Musing:Cloud Data, Ownership and Government Sponsored Data Theft

I’m musing on the risk of government sponsored theft of data.

For example, Amazon is a US-registered company that is subject to, and benefits from, the laws of the US government. If a US-Company, such as Amazon, is hosting data in, say, Ireland and the US government demands access to that data via the courts following due legal process, is Amazon required to provide that data to the US Government ?

In one sense, the data is domiciled physically in the Irish jurisdiction and subject to Irish and EU law. On the other hand, Amazon is the legal owner of the systems and resources and the US courts have consistently ruled that the law allows the US government to take control of people and assets in foreign countries provided that some sort of link to ownership can be made in a court. (And candidates in the current US presidential campaign have been very robust in asserting offshore control via the Patriot and SOPA acts.)

I can’t find any freely available data on this issue, and wonder if anyone else has seen similar problems.

I’ve had discussions with a major financial company who would like to use Google to host their email using gmail, but the data location (or lack of certainty) appears to breach fiduciary guidelines for data control. Therefore Google cannot be considered. More importantly, it’s possible that because Google is subject to US laws, it might be requested to deliver information to the US government in a financial investigation, but the very act of doing so would also breach the laws of the originating jurisdiction in the European Union.

Note that this problem would equally apply to any government, or even via bilateral treaties, or by law enforcement treaties such as Interpol

Deep dark and murky waters these ones. Does anyone have answers ?

  • christalsness

    I would love to hear input on this from some law experts.  Might make a good Packet Pushers episode.

    • Anonymous

      I second that. I would love to hear a packet pushers show about this topic. It seems as though the answer would change depending on who you ask.

  • DF
  • Juan Lage

    Very good questions. I think it’s the elephant in the room when talking about cloud. And if you think about it, the concern (about one country’s legislation impacting the access of data of citizens in other countries) goes beyond the cloud, and also impacts personal computing, only in the latter it is far less obvious to the common user.

  • Romans Fomicevs

    This Q has been raised some time ago already and was even discussed at techEd 2010 in Europe. The state of business is that if the company’s origin is US, then data located in Ireland can be easily requested by US government. Reportedly EU is not happy with this state of things and is making some moves to protect EU companies. So if datacenter is within EU, then EU has to give permission to access data. there are many links on this issue online: 

  • Ryan Malayter

    If any of these issues are of real concern, you need to host your data and applications yourself, on infrastructure that you control fully, in familiar jurisdictions which meet your needs and obligations. Trying to track the ever-changing legal landscape in hundreds of countries and changing your infrastructure each time the wind blows a different direction is a losing battle, and will only make the lawyers rich.

    This is the biggest stumbling block I see with “blah blah cloud” and the enterprise,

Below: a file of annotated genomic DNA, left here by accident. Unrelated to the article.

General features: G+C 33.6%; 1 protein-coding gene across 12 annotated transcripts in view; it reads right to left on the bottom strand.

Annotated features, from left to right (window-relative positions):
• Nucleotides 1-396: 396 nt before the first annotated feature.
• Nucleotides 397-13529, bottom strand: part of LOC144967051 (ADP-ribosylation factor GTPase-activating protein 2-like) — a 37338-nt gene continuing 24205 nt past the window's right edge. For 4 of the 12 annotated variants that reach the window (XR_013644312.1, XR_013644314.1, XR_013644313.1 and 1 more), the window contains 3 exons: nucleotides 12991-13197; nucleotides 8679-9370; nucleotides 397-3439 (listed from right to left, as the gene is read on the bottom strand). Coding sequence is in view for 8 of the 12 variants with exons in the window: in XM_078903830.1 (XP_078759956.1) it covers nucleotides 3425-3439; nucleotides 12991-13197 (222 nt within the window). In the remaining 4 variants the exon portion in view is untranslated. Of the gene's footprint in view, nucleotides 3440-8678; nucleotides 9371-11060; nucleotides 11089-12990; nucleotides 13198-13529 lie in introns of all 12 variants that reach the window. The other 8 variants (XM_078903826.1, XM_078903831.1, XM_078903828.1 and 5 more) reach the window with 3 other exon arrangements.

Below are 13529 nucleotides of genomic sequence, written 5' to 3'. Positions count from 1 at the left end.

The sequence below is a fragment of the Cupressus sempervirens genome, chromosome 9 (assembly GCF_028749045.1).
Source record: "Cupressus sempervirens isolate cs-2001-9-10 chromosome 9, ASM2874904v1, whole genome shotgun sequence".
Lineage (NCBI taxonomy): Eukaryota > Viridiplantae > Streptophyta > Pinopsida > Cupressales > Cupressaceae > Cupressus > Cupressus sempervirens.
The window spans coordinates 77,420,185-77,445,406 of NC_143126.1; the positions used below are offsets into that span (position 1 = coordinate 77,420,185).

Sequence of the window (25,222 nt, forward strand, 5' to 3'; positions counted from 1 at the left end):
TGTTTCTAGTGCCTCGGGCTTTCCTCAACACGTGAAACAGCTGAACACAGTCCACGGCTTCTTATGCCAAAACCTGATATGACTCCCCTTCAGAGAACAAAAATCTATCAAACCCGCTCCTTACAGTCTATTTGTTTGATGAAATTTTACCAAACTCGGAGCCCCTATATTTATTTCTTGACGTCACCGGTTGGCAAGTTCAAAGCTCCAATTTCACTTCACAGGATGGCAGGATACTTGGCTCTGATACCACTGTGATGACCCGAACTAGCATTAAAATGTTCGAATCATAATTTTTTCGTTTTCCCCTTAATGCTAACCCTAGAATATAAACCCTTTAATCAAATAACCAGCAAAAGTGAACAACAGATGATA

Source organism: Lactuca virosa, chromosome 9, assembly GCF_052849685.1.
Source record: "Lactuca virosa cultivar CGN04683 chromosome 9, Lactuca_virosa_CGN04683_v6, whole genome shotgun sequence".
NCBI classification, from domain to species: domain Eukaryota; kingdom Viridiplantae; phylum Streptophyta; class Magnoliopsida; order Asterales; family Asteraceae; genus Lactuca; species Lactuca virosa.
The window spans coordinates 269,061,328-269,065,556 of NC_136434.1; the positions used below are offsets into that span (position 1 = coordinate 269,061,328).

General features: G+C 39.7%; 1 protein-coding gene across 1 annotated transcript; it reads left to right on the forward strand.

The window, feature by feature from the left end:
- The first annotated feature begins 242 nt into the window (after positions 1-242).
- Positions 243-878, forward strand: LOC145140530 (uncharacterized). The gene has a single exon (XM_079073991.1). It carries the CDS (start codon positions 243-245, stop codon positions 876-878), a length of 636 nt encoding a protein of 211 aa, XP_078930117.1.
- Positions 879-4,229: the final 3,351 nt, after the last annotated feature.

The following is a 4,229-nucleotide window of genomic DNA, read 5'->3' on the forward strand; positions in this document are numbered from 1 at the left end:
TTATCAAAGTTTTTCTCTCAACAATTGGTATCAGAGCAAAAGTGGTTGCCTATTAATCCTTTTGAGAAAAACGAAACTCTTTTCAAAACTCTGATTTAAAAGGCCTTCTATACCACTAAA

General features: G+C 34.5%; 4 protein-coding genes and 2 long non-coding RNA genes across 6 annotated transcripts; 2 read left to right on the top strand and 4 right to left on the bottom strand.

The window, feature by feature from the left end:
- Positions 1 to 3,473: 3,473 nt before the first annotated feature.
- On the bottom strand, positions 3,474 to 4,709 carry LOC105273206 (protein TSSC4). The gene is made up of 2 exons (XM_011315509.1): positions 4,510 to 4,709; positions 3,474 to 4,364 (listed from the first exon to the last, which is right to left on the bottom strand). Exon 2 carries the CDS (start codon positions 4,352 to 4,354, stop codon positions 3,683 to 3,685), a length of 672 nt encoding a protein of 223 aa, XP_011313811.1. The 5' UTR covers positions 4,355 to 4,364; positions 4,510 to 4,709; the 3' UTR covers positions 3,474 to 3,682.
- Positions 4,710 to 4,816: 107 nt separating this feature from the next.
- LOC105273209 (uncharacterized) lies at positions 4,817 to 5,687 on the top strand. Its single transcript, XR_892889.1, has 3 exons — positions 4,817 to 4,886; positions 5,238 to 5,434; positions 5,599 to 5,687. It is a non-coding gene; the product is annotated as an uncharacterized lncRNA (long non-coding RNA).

especially in regulated industries like finance, defense, and healthcare. I’ve seen financial services customers walk away from SaaS deals on the grounds that their data would be on servers in a third-party co-location facility, not owned by the SaaS provider. Even though that colo provider was everything you’d want: based in the same country, financially stable, reputable, SAS-70, armed guard, man-traps, razor-wire, and sharks with laser beams. Some enterprises customers simply can’t take the risk of involving a third-party that is not directly bound to *them* contractually, no matter how perfect the SaaS solution or how great the colo. 

    Can you imagine being a SaaS provider, and all you can tell prospective enterprise customers is that their data is “stored somewhere in Google’s App Engine, somewhere in the world? Oh, and *our* agreements with Google don’t have any teeth at all.”

    Even encrypted storage and pervasive use of IPsec between components on cloud infrastructure can’t solve these issues yet. There is a bootstrapping problem for key material, and data in RAM is basically exposed (at least to the cloud provider). The cloud may be good for Foursquare and Digg, and maybe even non-financial business apps like Salesforce. But it’s not yet ready for anything that involves real dollars or real security.

  • HMRCisSh*te

    Some governments already have some form in this matter:

    In the UK Tax courts follow this rule from The Tribunal Procedure (First-tier Tribunal) (Tax Chamber) Rules 2009:
    “The Tribunal may admit evidence whether or not the evidence would be admissible in a civil trial in the United Kingdom”

  • Alex White-Robinson

    I don’t host any information I consider private (personally) or private (corporately) on anything American-owned anymore. However, I don’t see why those services can’t be used if everything is encrypted before being uploaded – Cloud storage is fine if everything is uploaded as encrypted archives as an example.

    This philosophy of encrypting everything vulnerable can (and should!) be applied to everything, not just when using American services. The American ones are much less secure due to American laws that allow the government access to your data, therefore the minimum amount of caution with your data is much higher for those services.

    Note that in Norway it is now illegal for councils to use gmail and google apps because of the lack of data security.